A Year of Investing With Betterment
Last week we discussed retirement investment options. Because of tax advantages, that is where most of our build wealth money goes at this point. When it comes to keeping money or giving it to the good ole’ US government, you can guess who wins every time! However, we all know it’s a good thing to keep diversified. Maybe you want to retire early or have money that’s accessible without penalty before age 59.5. After reading about a million reviews of brokerages, I decided to try out Betterment. I wanted to do a year in review, but my, how time flies. When I logged into my account last week before writing this post, I was amazed that I’ve been investing with Betterment since March 2013!
Honestly, I don’t promote many brokerages because I think Vanguard is almost always the easiest and cheapest way to go. I still believe that for IRA and 401k type accounts, it’s the hands down winner. However, if you want to invest in non-retirement account stocks or funds outside of Vanguard ETF’s AND don’t have at least $50,000 already invested, Vanguard’s fees are $7 each for the first 25 trades, then $20 after that. Plus they have a $20 per year account management fee. You also have the individual fund management fees, which are generally very low, but it all adds up. Since most of us have to start with small amounts, Vanguard would eat quite a bit of that money in fees.
I chose Betterment because you can start investing small amounts without a significant portion taken out for fees. They charge a flat .35% for accounts under $10,000 if you schedule a minimum $100 monthly auto deposit. If you invest less than $100, there is a flat $3 fee. At a glance, this might seem higher than some of the broad index funds that are available, but if you only invest $100 per month, having fees of $.35 instead of $7 is huge.
As you invest more, your fee percentage decreases. At $10,000, it drops to .25%, and with $100,000, it drops again to .15%. I added up all the fees since opening my account, and they came to right around $10 so far. I expect this to grow as my account balance increases, but so far, that’s pretty sweet.
Betterment is Easy
When you sign up for a Betterment account, you will be asked some questions to determine your risk tolerance and investment goals. An investing plan is created based on your answers. In my case, I have a very boring 80/20 stock/bond mix that is made up of large, medium, and small cap stocks as well as bonds and emerging and international funds. It took about 5 minutes to set this up.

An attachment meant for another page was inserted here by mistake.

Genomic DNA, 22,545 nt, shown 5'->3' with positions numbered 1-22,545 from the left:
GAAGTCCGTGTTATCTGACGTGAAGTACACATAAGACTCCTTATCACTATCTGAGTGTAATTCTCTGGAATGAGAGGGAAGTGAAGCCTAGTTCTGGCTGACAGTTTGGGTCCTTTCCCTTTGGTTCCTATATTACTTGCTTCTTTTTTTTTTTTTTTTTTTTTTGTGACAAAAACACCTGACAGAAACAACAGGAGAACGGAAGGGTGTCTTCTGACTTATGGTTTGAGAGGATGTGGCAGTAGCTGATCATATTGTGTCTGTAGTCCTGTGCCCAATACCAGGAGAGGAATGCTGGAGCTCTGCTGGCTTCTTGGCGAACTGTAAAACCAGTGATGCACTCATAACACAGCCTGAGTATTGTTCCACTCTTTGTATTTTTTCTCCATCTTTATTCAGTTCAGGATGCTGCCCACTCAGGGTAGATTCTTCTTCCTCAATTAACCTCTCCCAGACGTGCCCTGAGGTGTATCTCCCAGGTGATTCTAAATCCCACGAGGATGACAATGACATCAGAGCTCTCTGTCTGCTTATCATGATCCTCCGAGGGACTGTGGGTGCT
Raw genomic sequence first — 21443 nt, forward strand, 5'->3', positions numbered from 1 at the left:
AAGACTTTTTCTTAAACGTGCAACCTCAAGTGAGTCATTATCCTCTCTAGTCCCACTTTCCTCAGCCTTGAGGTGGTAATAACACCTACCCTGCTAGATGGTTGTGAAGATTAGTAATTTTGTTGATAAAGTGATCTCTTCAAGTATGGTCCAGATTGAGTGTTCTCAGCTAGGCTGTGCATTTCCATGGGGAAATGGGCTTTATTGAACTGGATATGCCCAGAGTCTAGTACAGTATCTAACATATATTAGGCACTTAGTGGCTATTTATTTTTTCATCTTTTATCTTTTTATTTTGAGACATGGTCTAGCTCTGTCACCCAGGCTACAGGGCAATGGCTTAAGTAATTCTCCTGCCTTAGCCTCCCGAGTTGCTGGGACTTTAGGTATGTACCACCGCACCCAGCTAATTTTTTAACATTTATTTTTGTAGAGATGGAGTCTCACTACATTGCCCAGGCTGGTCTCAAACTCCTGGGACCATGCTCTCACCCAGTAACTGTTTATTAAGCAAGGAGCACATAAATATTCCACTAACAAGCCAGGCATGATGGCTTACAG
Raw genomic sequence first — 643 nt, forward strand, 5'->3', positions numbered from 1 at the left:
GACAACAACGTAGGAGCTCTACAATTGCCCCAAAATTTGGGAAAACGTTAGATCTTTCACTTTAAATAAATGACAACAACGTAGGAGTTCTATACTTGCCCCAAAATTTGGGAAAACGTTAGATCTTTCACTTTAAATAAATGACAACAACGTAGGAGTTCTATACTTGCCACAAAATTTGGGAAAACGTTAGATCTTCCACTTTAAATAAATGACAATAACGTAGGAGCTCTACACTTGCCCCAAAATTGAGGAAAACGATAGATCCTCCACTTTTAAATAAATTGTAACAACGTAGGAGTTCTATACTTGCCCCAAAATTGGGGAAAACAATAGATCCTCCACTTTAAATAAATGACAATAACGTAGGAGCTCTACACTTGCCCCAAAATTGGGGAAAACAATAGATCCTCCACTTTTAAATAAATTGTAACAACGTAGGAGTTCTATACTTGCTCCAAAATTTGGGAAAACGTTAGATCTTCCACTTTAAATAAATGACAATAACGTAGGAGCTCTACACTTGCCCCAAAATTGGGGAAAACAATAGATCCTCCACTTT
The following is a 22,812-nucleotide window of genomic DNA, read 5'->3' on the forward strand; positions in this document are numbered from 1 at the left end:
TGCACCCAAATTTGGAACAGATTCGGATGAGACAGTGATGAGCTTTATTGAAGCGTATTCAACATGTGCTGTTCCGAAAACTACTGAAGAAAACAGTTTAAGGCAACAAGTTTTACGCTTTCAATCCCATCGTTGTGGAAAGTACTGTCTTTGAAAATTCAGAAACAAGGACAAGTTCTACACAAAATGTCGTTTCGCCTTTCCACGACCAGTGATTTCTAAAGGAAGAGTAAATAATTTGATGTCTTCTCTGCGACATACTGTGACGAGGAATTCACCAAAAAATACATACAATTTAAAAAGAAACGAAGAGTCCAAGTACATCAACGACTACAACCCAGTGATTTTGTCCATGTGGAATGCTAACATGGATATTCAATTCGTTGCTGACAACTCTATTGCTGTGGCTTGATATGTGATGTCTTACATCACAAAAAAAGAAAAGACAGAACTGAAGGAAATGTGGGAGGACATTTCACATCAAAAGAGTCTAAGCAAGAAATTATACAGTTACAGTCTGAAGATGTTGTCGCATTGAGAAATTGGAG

I think many novice investors, self included, are guilty of setting things up and forgetting them. I don’t think you should necessarily log in and check your balance every day, but you do need to evaluate and rebalance from time to time. Since I’m so
lazy busy, I often get way behind on that task. Betterment does this automatically so that your allocations stay in line with your goals and risk tolerance. I love easy!
Related: Read one of the most in-depth Betterment reviews around
Are the Returns Good?
My total return for the year to date is 14.7%, with a 9.7% return since account opening in March 2013. That seems to track right with Vanguard funds of similar allocations. If you are like me and forget to rebalance, or if you have a tendency to go with the herd, Betterment will keep you on track so you don’t become too loaded in whatever portion of your portfolio is doing well at the moment. You also won’t be tempted to try and time the market.
How Much Should I Invest?
I think one of the hardest parts of investing is getting started. If you have no investments, I’d start with your 401k or Roth first. If you already do that and want to try some non-retirement fund investing, I really think you should try and start with $100 per month. If you don’t have an extra $100, then make it your goal to increase income or cut expenses to get to that point.
I did start with $100 per month and have increased that amount as money became available. Cutting our satellite TV added about $70 per month. We don’t have day care costs like we used to. We also had a reduction in our mortgage escrow amount this year. I thought about putting that extra cash toward mortgage principal, but that return would only be 3.25%. If I can get 9-15% from investing, that make more sense. If you invest found money instead of finding something else to spend it on, you’ll be surprised how fast that money grows!
Should I Invest With Betterment?
That’s for you to decide on your own. I will say that I’ve found Betterment very easy to use, and I think the fees for beginning investors are really competitive. I have been happy with the service and return, and their dashboard is very user friendly. If you don’t like to micromanage your accounts and want it to be very simple, Betterment might be a good fit. Whatever platform you decide to use, get started. The longer you have to let compound interest work for you, the sooner you’ll hit your financial goals.
To make it even easier, you can sign up for Betterment right here today!
Do you do any non-retirement investing? Are you good about rebalancing?
All of my investing is for retirement in the future. I usually rebalance my accounts yearly. I got that out of the way early this year.
Thanks for this, I appreciate all investing posts as I do find it confusing!
Didn’t the S&P 500 perform better than Betterment during the timeframe you mention? Up more than 20% from 3/1/13 to 3/1/14.
My Betterment portfolio is a mix of stocks and bonds. I would expect the S&P to outperform when markets are up because those are all stocks.
I love Betterment! It makes investing super easy.